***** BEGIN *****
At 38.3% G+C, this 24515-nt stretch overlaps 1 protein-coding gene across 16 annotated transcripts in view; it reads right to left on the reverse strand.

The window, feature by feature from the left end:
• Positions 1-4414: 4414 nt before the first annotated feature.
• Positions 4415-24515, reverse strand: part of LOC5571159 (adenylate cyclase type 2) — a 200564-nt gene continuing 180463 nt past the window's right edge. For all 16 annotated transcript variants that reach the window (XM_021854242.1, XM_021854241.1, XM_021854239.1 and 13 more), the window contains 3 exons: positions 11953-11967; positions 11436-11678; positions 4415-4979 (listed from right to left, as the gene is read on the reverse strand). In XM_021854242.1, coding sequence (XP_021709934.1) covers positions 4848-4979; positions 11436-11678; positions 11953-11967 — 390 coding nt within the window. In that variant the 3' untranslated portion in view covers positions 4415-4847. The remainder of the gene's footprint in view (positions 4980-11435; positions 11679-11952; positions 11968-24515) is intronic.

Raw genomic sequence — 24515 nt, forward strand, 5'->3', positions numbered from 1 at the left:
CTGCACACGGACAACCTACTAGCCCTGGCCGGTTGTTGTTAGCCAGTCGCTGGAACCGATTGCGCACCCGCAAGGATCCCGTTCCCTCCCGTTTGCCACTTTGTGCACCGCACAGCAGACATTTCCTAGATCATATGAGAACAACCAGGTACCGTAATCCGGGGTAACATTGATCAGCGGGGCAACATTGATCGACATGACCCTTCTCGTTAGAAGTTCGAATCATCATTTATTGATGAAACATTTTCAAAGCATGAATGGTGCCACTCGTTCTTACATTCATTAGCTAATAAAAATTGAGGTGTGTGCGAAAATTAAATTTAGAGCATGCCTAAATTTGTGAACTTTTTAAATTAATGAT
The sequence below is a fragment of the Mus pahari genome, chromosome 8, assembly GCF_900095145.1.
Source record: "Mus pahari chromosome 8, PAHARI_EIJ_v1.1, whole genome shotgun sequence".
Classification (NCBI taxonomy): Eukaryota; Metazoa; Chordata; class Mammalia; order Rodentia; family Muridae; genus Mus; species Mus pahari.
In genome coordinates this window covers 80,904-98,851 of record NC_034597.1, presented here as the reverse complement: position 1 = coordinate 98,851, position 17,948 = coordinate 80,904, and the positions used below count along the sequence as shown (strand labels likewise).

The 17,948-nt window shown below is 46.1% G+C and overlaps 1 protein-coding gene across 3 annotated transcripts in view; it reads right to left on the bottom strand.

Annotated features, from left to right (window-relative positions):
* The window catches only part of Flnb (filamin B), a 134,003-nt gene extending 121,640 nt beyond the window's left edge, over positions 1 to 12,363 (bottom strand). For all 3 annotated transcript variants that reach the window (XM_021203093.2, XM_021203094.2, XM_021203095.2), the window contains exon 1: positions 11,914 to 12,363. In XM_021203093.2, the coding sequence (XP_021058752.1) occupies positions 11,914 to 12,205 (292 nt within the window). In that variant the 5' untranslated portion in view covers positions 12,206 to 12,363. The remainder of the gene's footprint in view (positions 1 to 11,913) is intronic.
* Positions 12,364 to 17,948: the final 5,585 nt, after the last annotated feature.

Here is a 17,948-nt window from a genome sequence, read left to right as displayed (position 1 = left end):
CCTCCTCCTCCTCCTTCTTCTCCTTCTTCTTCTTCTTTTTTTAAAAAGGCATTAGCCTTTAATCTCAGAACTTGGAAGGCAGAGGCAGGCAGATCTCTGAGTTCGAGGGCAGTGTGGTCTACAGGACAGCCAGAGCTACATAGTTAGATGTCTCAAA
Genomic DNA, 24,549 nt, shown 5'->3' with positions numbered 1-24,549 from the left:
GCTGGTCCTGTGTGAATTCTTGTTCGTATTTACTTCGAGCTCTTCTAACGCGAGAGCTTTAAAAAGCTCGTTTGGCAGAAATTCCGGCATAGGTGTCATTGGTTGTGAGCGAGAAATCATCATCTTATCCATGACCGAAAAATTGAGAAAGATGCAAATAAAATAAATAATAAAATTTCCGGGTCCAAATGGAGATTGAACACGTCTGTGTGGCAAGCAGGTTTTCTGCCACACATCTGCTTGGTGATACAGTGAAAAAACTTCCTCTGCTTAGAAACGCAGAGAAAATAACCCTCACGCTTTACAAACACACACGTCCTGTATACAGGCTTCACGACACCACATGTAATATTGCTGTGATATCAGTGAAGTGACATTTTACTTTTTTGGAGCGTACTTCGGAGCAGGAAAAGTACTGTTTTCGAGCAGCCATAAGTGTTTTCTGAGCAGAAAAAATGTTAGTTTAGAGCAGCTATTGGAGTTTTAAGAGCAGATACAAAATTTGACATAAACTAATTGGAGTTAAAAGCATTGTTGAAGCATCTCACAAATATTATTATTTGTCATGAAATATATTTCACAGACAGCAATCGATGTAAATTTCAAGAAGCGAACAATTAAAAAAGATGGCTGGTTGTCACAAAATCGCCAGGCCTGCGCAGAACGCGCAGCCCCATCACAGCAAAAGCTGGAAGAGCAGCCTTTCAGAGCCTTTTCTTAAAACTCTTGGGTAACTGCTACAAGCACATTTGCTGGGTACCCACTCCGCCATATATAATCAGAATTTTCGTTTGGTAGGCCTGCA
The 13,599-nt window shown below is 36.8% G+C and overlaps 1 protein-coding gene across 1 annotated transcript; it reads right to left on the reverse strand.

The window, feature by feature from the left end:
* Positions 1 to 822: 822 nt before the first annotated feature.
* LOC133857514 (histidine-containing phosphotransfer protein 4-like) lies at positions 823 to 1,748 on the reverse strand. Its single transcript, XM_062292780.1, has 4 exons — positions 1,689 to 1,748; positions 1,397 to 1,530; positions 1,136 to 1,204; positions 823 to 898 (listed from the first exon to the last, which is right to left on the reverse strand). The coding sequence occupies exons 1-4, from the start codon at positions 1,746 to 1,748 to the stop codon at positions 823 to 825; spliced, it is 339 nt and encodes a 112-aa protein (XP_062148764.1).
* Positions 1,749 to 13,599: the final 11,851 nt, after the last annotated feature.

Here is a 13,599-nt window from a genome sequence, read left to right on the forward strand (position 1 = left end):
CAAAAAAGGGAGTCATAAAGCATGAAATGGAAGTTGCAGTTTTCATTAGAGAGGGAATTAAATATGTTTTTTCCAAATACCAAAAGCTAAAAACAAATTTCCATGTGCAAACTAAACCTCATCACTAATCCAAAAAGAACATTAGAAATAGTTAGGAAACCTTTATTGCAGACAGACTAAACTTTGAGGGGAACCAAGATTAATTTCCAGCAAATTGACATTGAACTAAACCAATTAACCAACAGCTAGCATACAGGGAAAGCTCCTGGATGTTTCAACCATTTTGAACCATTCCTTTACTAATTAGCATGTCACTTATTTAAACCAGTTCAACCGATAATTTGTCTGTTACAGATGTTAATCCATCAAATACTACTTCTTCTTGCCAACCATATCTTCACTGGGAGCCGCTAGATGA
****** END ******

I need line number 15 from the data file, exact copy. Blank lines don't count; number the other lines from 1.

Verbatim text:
Here is a 17,948-nt window from a genome sequence, read left to right as displayed (position 1 = left end):